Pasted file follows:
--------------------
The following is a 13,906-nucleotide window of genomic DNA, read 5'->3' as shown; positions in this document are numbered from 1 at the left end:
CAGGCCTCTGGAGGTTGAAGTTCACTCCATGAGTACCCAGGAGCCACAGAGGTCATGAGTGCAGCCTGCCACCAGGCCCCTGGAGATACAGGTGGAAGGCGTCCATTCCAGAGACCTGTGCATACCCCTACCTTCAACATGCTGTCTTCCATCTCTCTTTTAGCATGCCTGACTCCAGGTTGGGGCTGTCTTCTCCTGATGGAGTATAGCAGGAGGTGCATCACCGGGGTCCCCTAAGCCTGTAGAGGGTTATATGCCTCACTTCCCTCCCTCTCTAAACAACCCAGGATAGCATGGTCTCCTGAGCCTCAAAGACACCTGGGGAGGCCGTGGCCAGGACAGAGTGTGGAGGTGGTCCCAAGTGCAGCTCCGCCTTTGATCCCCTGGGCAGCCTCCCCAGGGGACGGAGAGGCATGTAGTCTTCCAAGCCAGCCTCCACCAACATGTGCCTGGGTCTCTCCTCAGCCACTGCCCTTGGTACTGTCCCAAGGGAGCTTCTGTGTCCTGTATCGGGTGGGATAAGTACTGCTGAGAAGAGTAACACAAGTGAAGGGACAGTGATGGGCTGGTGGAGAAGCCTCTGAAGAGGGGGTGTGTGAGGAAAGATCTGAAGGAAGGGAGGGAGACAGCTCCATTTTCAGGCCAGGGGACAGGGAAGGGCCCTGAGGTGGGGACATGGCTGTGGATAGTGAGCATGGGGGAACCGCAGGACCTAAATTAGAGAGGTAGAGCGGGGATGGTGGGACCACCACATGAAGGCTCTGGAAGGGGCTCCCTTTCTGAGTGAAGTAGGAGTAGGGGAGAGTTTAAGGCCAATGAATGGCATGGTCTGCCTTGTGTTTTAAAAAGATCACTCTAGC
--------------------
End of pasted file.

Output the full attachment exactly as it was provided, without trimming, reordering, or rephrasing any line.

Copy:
The following is a 13,906-nucleotide window of genomic DNA, read 5'->3' as shown; positions in this document are numbered from 1 at the left end:
CAGGCCTCTGGAGGTTGAAGTTCACTCCATGAGTACCCAGGAGCCACAGAGGTCATGAGTGCAGCCTGCCACCAGGCCCCTGGAGATACAGGTGGAAGGCGTCCATTCCAGAGACCTGTGCATACCCCTACCTTCAACATGCTGTCTTCCATCTCTCTTTTAGCATGCCTGACTCCAGGTTGGGGCTGTCTTCTCCTGATGGAGTATAGCAGGAGGTGCATCACCGGGGTCCCCTAAGCCTGTAGAGGGTTATATGCCTCACTTCCCTCCCTCTCTAAACAACCCAGGATAGCATGGTCTCCTGAGCCTCAAAGACACCTGGGGAGGCCGTGGCCAGGACAGAGTGTGGAGGTGGTCCCAAGTGCAGCTCCGCCTTTGATCCCCTGGGCAGCCTCCCCAGGGGACGGAGAGGCATGTAGTCTTCCAAGCCAGCCTCCACCAACATGTGCCTGGGTCTCTCCTCAGCCACTGCCCTTGGTACTGTCCCAAGGGAGCTTCTGTGTCCTGTATCGGGTGGGATAAGTACTGCTGAGAAGAGTAACACAAGTGAAGGGACAGTGATGGGCTGGTGGAGAAGCCTCTGAAGAGGGGGTGTGTGAGGAAAGATCTGAAGGAAGGGAGGGAGACAGCTCCATTTTCAGGCCAGGGGACAGGGAAGGGCCCTGAGGTGGGGACATGGCTGTGGATAGTGAGCATGGGGGAACCGCAGGACCTAAATTAGAGAGGTAGAGCGGGGATGGTGGGACCACCACATGAAGGCTCTGGAAGGGGCTCCCTTTCTGAGTGAAGTAGGAGTAGGGGAGAGTTTAAGGCCAATGAATGGCATGGTCTGCCTTGTGTTTTAAAAAGATCACTCTAGC